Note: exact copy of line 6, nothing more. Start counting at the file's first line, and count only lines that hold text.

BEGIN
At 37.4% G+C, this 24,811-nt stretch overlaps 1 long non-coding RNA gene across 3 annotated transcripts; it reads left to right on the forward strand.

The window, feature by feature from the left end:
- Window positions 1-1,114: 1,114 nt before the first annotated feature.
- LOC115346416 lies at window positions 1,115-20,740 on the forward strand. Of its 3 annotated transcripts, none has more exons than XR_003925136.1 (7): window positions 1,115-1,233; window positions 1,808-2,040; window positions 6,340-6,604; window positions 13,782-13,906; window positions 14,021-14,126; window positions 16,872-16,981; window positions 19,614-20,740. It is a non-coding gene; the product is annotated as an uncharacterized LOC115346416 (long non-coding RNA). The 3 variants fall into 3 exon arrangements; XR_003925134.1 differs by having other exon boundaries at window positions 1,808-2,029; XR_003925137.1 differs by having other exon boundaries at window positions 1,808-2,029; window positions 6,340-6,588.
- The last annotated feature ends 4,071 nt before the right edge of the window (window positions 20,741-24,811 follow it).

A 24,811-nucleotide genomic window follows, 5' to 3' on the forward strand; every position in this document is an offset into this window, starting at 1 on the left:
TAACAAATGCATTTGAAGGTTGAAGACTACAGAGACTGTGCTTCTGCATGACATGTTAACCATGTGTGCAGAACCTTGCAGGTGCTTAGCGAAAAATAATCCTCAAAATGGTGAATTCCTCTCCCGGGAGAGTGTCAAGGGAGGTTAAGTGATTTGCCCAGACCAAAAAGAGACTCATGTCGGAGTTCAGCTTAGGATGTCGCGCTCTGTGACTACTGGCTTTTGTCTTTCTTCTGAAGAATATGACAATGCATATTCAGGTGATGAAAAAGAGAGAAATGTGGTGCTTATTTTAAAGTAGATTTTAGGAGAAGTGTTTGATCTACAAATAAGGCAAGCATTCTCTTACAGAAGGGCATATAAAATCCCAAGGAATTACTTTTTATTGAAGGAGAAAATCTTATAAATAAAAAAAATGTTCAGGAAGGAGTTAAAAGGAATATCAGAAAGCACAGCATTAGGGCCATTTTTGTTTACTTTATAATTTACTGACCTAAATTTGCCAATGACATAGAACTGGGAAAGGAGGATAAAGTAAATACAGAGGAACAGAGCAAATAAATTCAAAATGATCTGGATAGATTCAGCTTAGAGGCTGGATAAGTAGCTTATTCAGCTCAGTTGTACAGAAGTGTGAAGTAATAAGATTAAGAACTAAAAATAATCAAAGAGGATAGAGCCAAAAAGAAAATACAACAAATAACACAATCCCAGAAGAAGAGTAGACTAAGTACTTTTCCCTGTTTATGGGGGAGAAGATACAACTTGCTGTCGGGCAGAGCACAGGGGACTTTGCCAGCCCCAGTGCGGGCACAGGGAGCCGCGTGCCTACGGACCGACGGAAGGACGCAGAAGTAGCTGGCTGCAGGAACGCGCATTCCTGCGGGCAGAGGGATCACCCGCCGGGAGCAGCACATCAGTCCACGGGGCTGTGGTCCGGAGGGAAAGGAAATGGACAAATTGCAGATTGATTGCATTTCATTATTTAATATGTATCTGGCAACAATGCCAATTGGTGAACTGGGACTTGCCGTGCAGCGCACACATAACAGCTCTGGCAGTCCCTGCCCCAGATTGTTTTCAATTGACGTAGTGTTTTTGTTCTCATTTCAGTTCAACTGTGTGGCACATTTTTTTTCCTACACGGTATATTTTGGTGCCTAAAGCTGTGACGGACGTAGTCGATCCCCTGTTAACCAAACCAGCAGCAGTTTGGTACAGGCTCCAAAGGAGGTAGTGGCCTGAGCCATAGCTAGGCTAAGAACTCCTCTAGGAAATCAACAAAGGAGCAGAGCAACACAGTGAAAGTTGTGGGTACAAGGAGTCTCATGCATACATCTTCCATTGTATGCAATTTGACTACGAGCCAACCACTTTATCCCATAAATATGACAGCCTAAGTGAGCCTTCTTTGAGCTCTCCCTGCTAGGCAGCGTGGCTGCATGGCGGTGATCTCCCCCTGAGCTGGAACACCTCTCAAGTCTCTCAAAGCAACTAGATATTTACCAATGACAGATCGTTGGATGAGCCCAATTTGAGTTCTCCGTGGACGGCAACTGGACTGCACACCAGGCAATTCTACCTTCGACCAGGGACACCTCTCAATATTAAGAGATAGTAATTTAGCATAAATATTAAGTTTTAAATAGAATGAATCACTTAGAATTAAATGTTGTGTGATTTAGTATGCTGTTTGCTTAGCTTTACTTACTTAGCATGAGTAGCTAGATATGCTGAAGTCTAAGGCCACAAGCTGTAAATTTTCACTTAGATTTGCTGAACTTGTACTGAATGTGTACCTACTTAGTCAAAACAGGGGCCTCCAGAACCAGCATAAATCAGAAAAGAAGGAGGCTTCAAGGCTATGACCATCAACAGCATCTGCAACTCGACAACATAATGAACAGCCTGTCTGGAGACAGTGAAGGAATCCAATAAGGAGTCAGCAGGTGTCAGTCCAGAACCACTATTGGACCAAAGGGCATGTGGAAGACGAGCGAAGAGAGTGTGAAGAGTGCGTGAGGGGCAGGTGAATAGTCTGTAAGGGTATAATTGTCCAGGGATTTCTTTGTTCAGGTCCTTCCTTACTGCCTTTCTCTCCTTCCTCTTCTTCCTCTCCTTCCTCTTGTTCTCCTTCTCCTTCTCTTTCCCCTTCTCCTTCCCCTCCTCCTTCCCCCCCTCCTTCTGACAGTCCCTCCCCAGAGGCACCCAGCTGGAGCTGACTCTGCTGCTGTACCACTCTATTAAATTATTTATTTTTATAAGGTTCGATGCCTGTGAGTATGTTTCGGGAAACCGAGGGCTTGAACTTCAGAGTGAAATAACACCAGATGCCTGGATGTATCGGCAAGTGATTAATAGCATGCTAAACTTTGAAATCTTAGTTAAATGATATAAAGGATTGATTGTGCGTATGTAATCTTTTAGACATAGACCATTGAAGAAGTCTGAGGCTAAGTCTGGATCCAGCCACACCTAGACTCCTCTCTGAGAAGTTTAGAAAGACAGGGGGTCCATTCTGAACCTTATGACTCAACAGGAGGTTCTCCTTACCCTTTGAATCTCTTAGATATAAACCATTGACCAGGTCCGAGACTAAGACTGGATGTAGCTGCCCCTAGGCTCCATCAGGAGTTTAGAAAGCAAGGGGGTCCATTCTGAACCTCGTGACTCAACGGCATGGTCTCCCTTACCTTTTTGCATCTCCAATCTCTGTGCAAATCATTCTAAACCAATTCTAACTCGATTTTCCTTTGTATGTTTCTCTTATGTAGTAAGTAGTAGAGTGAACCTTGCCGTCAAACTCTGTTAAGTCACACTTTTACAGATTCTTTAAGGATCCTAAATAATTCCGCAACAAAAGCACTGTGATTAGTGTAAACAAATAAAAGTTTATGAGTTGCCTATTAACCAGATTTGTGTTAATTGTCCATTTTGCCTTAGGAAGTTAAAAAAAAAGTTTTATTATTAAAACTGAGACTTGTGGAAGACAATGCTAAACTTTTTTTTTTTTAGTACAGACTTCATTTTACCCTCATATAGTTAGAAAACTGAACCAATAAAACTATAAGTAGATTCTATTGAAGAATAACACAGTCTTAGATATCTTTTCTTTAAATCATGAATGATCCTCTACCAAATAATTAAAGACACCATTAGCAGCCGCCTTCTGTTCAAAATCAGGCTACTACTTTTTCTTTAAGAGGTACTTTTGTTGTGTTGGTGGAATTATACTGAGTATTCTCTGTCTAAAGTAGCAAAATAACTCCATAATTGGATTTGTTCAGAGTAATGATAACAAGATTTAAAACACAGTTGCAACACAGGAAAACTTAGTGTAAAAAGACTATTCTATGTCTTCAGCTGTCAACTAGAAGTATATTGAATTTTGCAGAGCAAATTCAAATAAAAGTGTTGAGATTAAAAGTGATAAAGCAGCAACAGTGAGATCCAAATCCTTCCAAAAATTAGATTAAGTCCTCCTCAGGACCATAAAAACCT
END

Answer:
A 24,811-nucleotide genomic window follows, 5' to 3' on the forward strand; every position in this document is an offset into this window, starting at 1 on the left: